Having fallen so far short of what I wanted to accomplish is really a crushing blow. In some ways the physical pain I am in is easier to deal with that that. But the one victory - and possibly the most important victory here - was that out of the 10,224 folks who registered to run this race, I was one of the 8,127 people that finished. And I finished under the absolutely worst conditions possible.

I don't know how I didn't give in to the very reasonable need to stop and cease the agony I endured. I don't know where I drug up the strength of will to keep running after I had pushed through every threshold of pain I possessed.

Yet, somehow, I did. I ran 26.2 miles. I am, now, a marathoner. And that's where the next stage of this journey will begin.

Conditions:
Start: 7:40 a.m.
Surface: concrete/asphalt
Weather: sunny
Temperature: 29 degrees
Humidity: 43 percent
Wind: 6 mph
Location: Phoenix/Scottsdale/Tempe, Arizona
Shoes: Asics

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posted by kleph @ 10:00 am |

comment posted by: Joe Gringo on january 16, 2007 @ 9:52 am
First off, congratulations, you are now a marathoner, a fairly elite group. Trying to qualify for the Boston Marathon on your first try is a very lofty goal, you did well to finish, although your time was not what you exoected, you really should be proud. As a first timer watching a marathon what struck me was the will of everyone crossing that finish line, I really could have stayed and watched the last person cross, it's not about the time, but having the will (and stamina) to finish. Good job mate, you'll make the Boston Marathon in time, take the time to pat yourself on the back........a few times.
 
comment posted by: Chad on january 17, 2007 @ 8:39 am
Thanks for stopping by my blog and posting a comment. Congratulations on finishing your first marathon. From reading your report, I know the end result wasn't what you wanted, but just finishing is a tremendous accomplishment. Keep pressing on toward your goals. You'll make it, and I intend to stop by your blog and check up on your progress.
 
comment posted by: Jeff on january 18, 2007 @ 2:27 pm
I thoroughly enjoyed yoru re-cap of your marathon experience! And thanks for the words of encouragement. I'll check back in with you after my run in June. I can't help bt echo the comments of others - don't lose sight of what you did accomplish - it just looked a little different that you expected. Good luck on your next marathon!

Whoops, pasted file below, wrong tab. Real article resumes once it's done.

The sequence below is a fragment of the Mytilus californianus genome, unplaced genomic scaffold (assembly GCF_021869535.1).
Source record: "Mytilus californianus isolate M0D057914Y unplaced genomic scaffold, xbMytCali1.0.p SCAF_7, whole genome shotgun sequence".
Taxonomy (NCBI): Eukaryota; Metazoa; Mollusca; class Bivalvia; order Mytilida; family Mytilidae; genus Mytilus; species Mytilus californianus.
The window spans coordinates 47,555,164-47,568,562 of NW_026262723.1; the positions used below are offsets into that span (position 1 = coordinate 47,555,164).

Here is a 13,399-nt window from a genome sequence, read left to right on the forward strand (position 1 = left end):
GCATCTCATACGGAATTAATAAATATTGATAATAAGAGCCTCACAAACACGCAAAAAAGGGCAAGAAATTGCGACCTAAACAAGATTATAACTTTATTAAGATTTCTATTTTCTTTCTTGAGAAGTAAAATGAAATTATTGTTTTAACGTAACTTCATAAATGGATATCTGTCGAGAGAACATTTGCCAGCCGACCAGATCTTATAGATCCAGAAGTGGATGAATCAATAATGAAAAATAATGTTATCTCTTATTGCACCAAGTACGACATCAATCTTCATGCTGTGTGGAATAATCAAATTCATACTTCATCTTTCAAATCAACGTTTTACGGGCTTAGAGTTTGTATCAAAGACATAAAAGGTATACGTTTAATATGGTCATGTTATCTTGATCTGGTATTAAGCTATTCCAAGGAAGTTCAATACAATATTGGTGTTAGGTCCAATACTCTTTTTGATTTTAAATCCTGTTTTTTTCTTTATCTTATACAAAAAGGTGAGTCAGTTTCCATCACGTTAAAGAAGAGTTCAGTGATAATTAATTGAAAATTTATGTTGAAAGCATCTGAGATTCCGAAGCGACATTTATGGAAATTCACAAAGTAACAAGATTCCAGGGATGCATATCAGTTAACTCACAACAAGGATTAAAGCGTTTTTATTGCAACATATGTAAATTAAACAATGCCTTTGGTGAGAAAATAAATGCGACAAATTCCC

comment posted by: john on january 18, 2007 @ 4:24 pm
Congrats on finishing. Thanks for the words of encouragement on my blog as well. This is your first, the next one you will know more about how your body acts under that kind of stress and you can plan better. I'm not going to say that every time it gets easier because it doesn't. However each time you figure out something better to do to keep going. 4-5 hours of running is not something that is easy for anyone. Keep tri'ing
 
comment posted by: rdt on january 19, 2007 @ 2:18 am
Congrats for your run. I can tell you that you did an excellent job and I am sure you will make it fr Boston next time. I met people who went from 4:30 first time to 3:30 in their second one. You just started to strong.My friends were running 10 min pace and arrived in 4:30!!! Meaning, if you had started with that pace, you had passed flying the last miles and you will be under 4:00 h for sure (based on what you are telling us). GOOD LUCK on your nex marth . I had the same feeling of disappointment but not everybody would arrived dying like us.
 
comment posted by: runliarun on january 19, 2007 @ 11:19 am
Are you kidding? This was not a disaster, it was a victory. The fact that your wrestled with the pain makes it an even more honorable victory. You were great. Marathon running is in essence a sport of endurance, and endurance is what you manifested.
 
comment posted by: Wilmer on january 22, 2007 @ 11:19 pm
Thank you for your word of encouragement on your blog. You were right; our first marathon stories are very similar. The last comment was right; the fact that we finished is a victory in itself, despite falling short of our goals. Now it's just a matter of building upon our experience. I will keep tracking your progresss; let's hope that we both learn from and avoid the same mistakes on our first performances!
 
comment posted by: bernie on february 19, 2007 @ 1:39 am
What an accomplishment! I really hope you are proud of yourself. Not many people can say they have finished a marathon, but you did it!. I also ran the marathon, my first. My primary goal was to finish under 5:30, which I did. Again, great job! Keep Running.........
 
comment posted by: Kim on january 24, 2009 @ 12:26 pm
I just ran the Phoenix marathon this past Sunday. It was my first one. I trained for months, here in LA - expecting to do well on this "flat course". Your words here are so validating. Thank you! Now I don't feel like a complete failure! I had hoped to finish at 4:20 or anything close to 4:00. I finished at 4:46. Thanks for sharing your experience.